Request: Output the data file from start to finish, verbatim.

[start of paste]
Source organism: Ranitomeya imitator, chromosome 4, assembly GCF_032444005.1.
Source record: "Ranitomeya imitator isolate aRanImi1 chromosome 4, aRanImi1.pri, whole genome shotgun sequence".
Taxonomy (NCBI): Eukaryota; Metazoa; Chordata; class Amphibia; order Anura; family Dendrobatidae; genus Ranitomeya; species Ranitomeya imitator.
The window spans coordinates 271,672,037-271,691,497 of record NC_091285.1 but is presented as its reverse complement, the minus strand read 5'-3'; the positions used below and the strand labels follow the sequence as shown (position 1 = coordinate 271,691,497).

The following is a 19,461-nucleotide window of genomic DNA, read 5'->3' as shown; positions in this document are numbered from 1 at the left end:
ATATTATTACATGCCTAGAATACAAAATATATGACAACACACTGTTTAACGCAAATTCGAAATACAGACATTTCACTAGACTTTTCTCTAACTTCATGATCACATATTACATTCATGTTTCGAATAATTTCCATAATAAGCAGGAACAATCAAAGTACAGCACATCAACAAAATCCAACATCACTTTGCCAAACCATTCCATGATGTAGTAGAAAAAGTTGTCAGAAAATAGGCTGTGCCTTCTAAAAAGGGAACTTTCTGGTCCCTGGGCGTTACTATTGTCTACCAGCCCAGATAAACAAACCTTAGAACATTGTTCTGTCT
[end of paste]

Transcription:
Source organism: Ranitomeya imitator, chromosome 4, assembly GCF_032444005.1.
Source record: "Ranitomeya imitator isolate aRanImi1 chromosome 4, aRanImi1.pri, whole genome shotgun sequence".
Taxonomy (NCBI): Eukaryota; Metazoa; Chordata; class Amphibia; order Anura; family Dendrobatidae; genus Ranitomeya; species Ranitomeya imitator.
The window spans coordinates 271,672,037-271,691,497 of record NC_091285.1 but is presented as its reverse complement, the minus strand read 5'-3'; the positions used below and the strand labels follow the sequence as shown (position 1 = coordinate 271,691,497).

The following is a 19,461-nucleotide window of genomic DNA, read 5'->3' as shown; positions in this document are numbered from 1 at the left end:
ATATTATTACATGCCTAGAATACAAAATATATGACAACACACTGTTTAACGCAAATTCGAAATACAGACATTTCACTAGACTTTTCTCTAACTTCATGATCACATATTACATTCATGTTTCGAATAATTTCCATAATAAGCAGGAACAATCAAAGTACAGCACATCAACAAAATCCAACATCACTTTGCCAAACCATTCCATGATGTAGTAGAAAAAGTTGTCAGAAAATAGGCTGTGCCTTCTAAAAAGGGAACTTTCTGGTCCCTGGGCGTTACTATTGTCTACCAGCCCAGATAAACAAACCTTAGAACATTGTTCTGTCT